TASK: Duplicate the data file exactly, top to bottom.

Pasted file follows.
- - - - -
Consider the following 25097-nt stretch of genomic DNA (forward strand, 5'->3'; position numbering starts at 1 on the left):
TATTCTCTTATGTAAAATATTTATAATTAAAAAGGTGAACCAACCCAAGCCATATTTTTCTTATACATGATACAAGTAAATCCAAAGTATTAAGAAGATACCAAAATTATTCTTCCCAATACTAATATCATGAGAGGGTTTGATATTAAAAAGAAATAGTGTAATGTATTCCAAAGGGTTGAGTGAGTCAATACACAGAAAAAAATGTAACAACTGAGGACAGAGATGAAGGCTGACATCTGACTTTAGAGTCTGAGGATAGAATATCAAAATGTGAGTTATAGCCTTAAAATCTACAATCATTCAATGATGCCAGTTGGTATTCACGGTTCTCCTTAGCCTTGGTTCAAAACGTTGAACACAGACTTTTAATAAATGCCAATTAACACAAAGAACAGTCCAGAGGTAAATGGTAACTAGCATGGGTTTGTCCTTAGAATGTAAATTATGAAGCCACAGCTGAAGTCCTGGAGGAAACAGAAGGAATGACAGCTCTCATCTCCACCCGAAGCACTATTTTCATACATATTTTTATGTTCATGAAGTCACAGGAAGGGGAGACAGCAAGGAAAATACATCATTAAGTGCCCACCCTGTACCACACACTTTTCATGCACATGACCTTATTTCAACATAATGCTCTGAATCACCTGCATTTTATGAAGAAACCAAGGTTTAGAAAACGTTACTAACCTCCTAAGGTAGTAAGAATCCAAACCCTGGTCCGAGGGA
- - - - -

Consider the following 25097-nt stretch of genomic DNA (forward strand, 5'->3'; position numbering starts at 1 on the left):
TATTCTCTTATGTAAAATATTTATAATTAAAAAGGTGAACCAACCCAAGCCATATTTTTCTTATACATGATACAAGTAAATCCAAAGTATTAAGAAGATACCAAAATTATTCTTCCCAATACTAATATCATGAGAGGGTTTGATATTAAAAAGAAATAGTGTAATGTATTCCAAAGGGTTGAGTGAGTCAATACACAGAAAAAAATGTAACAACTGAGGACAGAGATGAAGGCTGACATCTGACTTTAGAGTCTGAGGATAGAATATCAAAATGTGAGTTATAGCCTTAAAATCTACAATCATTCAATGATGCCAGTTGGTATTCACGGTTCTCCTTAGCCTTGGTTCAAAACGTTGAACACAGACTTTTAATAAATGCCAATTAACACAAAGAACAGTCCAGAGGTAAATGGTAACTAGCATGGGTTTGTCCTTAGAATGTAAATTATGAAGCCACAGCTGAAGTCCTGGAGGAAACAGAAGGAATGACAGCTCTCATCTCCACCCGAAGCACTATTTTCATACATATTTTTATGTTCATGAAGTCACAGGAAGGGGAGACAGCAAGGAAAATACATCATTAAGTGCCCACCCTGTACCACACACTTTTCATGCACATGACCTTATTTCAACATAATGCTCTGAATCACCTGCATTTTATGAAGAAACCAAGGTTTAGAAAACGTTACTAACCTCCTAAGGTAGTAAGAATCCAAACCCTGGTCCGAGGGA